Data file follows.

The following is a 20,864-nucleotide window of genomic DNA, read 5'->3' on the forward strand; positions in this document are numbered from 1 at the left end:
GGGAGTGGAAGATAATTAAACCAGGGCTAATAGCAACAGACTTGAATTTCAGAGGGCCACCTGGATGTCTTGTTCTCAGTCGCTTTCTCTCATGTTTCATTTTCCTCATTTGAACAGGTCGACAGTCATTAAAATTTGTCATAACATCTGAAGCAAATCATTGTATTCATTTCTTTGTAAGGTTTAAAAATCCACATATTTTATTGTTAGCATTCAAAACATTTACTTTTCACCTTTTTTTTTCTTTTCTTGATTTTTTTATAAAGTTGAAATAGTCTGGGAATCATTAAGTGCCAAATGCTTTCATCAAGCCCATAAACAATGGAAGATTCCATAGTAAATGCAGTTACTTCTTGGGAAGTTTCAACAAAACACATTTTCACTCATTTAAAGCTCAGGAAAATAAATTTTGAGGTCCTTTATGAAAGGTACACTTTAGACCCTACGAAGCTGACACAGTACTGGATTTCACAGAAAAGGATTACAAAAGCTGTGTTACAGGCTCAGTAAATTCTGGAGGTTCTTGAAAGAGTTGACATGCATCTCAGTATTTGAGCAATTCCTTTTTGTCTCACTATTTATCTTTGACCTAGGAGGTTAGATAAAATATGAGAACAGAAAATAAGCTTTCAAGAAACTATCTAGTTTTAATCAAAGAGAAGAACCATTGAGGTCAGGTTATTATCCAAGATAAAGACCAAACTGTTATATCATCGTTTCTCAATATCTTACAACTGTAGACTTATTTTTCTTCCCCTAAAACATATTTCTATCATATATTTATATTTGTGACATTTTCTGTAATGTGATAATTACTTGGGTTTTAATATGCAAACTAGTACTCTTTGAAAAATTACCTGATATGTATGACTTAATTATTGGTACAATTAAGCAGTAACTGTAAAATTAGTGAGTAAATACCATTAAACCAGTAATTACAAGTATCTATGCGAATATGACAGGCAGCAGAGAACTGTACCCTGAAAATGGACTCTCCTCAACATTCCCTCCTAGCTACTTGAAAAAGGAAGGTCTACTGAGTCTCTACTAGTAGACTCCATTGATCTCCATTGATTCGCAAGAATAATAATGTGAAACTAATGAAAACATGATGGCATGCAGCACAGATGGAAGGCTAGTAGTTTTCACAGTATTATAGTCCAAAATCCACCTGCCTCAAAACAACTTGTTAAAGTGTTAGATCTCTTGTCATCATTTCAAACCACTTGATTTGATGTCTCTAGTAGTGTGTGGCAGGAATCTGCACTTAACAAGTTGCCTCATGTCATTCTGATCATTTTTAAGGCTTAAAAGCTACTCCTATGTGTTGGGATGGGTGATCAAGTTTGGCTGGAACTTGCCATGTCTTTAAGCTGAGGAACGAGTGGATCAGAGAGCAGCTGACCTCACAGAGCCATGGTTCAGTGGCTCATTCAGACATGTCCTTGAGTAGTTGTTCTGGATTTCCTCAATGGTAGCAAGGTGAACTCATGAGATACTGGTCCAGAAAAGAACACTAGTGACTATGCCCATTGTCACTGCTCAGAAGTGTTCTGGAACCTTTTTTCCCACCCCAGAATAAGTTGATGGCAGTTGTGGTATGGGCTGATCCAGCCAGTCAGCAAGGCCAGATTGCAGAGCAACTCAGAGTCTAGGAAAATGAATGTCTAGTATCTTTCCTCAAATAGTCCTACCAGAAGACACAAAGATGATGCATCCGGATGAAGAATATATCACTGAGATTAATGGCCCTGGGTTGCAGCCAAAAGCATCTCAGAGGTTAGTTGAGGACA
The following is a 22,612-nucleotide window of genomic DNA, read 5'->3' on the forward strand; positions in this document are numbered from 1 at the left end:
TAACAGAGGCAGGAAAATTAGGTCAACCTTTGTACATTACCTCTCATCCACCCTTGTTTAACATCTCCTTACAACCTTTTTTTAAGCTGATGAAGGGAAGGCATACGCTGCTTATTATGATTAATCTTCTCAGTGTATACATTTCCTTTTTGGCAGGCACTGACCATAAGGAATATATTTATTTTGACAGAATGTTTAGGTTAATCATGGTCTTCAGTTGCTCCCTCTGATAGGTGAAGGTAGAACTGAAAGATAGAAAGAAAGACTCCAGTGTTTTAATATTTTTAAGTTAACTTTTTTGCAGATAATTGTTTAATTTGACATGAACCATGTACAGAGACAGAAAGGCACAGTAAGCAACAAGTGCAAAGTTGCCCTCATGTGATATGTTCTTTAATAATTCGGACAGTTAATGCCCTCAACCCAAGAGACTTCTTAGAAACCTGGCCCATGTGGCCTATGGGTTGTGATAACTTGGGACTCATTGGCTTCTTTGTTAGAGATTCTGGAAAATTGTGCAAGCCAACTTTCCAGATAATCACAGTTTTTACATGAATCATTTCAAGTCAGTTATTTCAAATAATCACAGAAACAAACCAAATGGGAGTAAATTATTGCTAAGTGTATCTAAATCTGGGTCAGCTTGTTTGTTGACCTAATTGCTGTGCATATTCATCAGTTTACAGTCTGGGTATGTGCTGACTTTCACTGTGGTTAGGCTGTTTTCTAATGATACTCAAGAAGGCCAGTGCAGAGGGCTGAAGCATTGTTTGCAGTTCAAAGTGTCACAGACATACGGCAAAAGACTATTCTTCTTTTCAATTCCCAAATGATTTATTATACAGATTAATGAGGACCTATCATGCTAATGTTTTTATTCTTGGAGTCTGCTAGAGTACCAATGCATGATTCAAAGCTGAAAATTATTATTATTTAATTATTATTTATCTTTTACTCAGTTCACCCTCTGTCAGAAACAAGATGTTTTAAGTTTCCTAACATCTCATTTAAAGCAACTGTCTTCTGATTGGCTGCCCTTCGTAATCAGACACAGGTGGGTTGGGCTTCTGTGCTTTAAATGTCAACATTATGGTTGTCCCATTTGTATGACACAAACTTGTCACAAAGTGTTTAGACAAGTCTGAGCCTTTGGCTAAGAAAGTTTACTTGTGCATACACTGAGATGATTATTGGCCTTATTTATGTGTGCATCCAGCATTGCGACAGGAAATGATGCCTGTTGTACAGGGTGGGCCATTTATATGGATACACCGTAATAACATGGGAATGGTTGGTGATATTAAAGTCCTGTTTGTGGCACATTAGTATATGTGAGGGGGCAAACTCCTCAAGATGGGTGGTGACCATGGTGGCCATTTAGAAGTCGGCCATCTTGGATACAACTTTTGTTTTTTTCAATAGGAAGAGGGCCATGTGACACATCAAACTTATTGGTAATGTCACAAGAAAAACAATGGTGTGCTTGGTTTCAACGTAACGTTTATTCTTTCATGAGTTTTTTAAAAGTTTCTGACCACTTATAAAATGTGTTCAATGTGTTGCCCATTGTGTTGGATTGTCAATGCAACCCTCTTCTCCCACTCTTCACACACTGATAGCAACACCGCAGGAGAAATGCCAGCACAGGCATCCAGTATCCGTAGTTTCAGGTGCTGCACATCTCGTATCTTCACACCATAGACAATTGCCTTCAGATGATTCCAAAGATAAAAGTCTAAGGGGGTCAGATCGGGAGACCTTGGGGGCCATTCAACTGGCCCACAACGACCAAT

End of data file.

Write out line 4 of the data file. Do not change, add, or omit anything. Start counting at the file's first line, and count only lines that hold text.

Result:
TAACAGAGGCAGGAAAATTAGGTCAACCTTTGTACATTACCTCTCATCCACCCTTGTTTAACATCTCCTTACAACCTTTTTTTAAGCTGATGAAGGGAAGGCATACGCTGCTTATTATGATTAATCTTCTCAGTGTATACATTTCCTTTTTGGCAGGCACTGACCATAAGGAATATATTTATTTTGACAGAATGTTTAGGTTAATCATGGTCTTCAGTTGCTCCCTCTGATAGGTGAAGGTAGAACTGAAAGATAGAAAGAAAGACTCCAGTGTTTTAATATTTTTAAGTTAACTTTTTTGCAGATAATTGTTTAATTTGACATGAACCATGTACAGAGACAGAAAGGCACAGTAAGCAACAAGTGCAAAGTTGCCCTCATGTGATATGTTCTTTAATAATTCGGACAGTTAATGCCCTCAACCCAAGAGACTTCTTAGAAACCTGGCCCATGTGGCCTATGGGTTGTGATAACTTGGGACTCATTGGCTTCTTTGTTAGAGATTCTGGAAAATTGTGCAAGCCAACTTTCCAGATAATCACAGTTTTTACATGAATCATTTCAAGTCAGTTATTTCAAATAATCACAGAAACAAACCAAATGGGAGTAAATTATTGCTAAGTGTATCTAAATCTGGGTCAGCTTGTTTGTTGACCTAATTGCTGTGCATATTCATCAGTTTACAGTCTGGGTATGTGCTGACTTTCACTGTGGTTAGGCTGTTTTCTAATGATACTCAAGAAGGCCAGTGCAGAGGGCTGAAGCATTGTTTGCAGTTCAAAGTGTCACAGACATACGGCAAAAGACTATTCTTCTTTTCAATTCCCAAATGATTTATTATACAGATTAATGAGGACCTATCATGCTAATGTTTTTATTCTTGGAGTCTGCTAGAGTACCAATGCATGATTCAAAGCTGAAAATTATTATTATTTAATTATTATTTATCTTTTACTCAGTTCACCCTCTGTCAGAAACAAGATGTTTTAAGTTTCCTAACATCTCATTTAAAGCAACTGTCTTCTGATTGGCTGCCCTTCGTAATCAGACACAGGTGGGTTGGGCTTCTGTGCTTTAAATGTCAACATTATGGTTGTCCCATTTGTATGACACAAACTTGTCACAAAGTGTTTAGACAAGTCTGAGCCTTTGGCTAAGAAAGTTTACTTGTGCATACACTGAGATGATTATTGGCCTTATTTATGTGTGCATCCAGCATTGCGACAGGAAATGATGCCTGTTGTACAGGGTGGGCCATTTATATGGATACACCGTAATAACATGGGAATGGTTGGTGATATTAAAGTCCTGTTTGTGGCACATTAGTATATGTGAGGGGGCAAACTCCTCAAGATGGGTGGTGACCATGGTGGCCATTTAGAAGTCGGCCATCTTGGATACAACTTTTGTTTTTTTCAATAGGAAGAGGGCCATGTGACACATCAAACTTATTGGTAATGTCACAAGAAAAACAATGGTGTGCTTGGTTTCAACGTAACGTTTATTCTTTCATGAGTTTTTTAAAAGTTTCTGACCACTTATAAAATGTGTTCAATGTGTTGCCCATTGTGTTGGATTGTCAATGCAACCCTCTTCTCCCACTCTTCACACACTGATAGCAACACCGCAGGAGAAATGCCAGCACAGGCATCCAGTATCCGTAGTTTCAGGTGCTGCACATCTCGTATCTTCACACCATAGACAATTGCCTTCAGATGATTCCAAAGATAAAAGTCTAAGGGGGTCAGATCGGGAGACCTTGGGGGCCATTCAACTGGCCCACAACGACCAAT